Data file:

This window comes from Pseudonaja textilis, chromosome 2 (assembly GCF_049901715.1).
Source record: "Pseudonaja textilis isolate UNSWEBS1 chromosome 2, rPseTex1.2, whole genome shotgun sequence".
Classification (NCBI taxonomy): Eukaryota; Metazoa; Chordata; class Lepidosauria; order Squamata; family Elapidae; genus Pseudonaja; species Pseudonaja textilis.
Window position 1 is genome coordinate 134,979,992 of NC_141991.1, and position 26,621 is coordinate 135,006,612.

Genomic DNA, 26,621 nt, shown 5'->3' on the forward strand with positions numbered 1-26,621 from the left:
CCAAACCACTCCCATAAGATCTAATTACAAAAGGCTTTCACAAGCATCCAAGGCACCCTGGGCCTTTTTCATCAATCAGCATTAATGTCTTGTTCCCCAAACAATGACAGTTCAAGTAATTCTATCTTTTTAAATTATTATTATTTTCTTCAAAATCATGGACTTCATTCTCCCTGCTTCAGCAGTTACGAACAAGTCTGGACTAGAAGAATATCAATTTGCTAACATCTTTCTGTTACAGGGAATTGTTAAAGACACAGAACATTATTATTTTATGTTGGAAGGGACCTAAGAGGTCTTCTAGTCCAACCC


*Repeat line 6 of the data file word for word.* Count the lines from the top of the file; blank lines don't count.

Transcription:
CCAAACCACTCCCATAAGATCTAATTACAAAAGGCTTTCACAAGCATCCAAGGCACCCTGGGCCTTTTTCATCAATCAGCATTAATGTCTTGTTCCCCAAACAATGACAGTTCAAGTAATTCTATCTTTTTAAATTATTATTATTTTCTTCAAAATCATGGACTTCATTCTCCCTGCTTCAGCAGTTACGAACAAGTCTGGACTAGAAGAATATCAATTTGCTAACATCTTTCTGTTACAGGGAATTGTTAAAGACACAGAACATTATTATTTTATGTTGGAAGGGACCTAAGAGGTCTTCTAGTCCAACCC